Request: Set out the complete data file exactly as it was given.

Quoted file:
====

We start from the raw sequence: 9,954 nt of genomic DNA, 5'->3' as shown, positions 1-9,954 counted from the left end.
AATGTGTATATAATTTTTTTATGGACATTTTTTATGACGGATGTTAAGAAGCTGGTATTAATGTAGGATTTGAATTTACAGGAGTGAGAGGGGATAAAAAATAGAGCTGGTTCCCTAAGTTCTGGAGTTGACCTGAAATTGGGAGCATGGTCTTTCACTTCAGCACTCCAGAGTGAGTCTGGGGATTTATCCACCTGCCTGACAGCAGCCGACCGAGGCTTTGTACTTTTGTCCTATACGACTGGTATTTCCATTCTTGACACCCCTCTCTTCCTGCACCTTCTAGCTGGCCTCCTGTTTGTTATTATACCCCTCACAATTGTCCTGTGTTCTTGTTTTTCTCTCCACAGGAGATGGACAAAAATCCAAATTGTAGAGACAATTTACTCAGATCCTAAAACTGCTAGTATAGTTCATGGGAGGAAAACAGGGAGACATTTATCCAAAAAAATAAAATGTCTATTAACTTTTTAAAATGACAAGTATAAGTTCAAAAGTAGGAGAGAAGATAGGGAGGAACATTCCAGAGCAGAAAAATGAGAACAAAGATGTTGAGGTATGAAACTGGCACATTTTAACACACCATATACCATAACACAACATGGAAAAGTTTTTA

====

We start from the raw sequence: 9,954 nt of genomic DNA, 5'->3' as shown, positions 1-9,954 counted from the left end.
AATGTGTATATAATTTTTTTATGGACATTTTTTATGACGGATGTTAAGAAGCTGGTATTAATGTAGGATTTGAATTTACAGGAGTGAGAGGGGATAAAAAATAGAGCTGGTTCCCTAAGTTCTGGAGTTGACCTGAAATTGGGAGCATGGTCTTTCACTTCAGCACTCCAGAGTGAGTCTGGGGATTTATCCACCTGCCTGACAGCAGCCGACCGAGGCTTTGTACTTTTGTCCTATACGACTGGTATTTCCATTCTTGACACCCCTCTCTTCCTGCACCTTCTAGCTGGCCTCCTGTTTGTTATTATACCCCTCACAATTGTCCTGTGTTCTTGTTTTTCTCTCCACAGGAGATGGACAAAAATCCAAATTGTAGAGACAATTTACTCAGATCCTAAAACTGCTAGTATAGTTCATGGGAGGAAAACAGGGAGACATTTATCCAAAAAAATAAAATGTCTATTAACTTTTTAAAATGACAAGTATAAGTTCAAAAGTAGGAGAGAAGATAGGGAGGAACATTCCAGAGCAGAAAAATGAGAACAAAGATGTTGAGGTATGAAACTGGCACATTTTAACACACCATATACCATAACACAACATGGAAAAGTTTTTA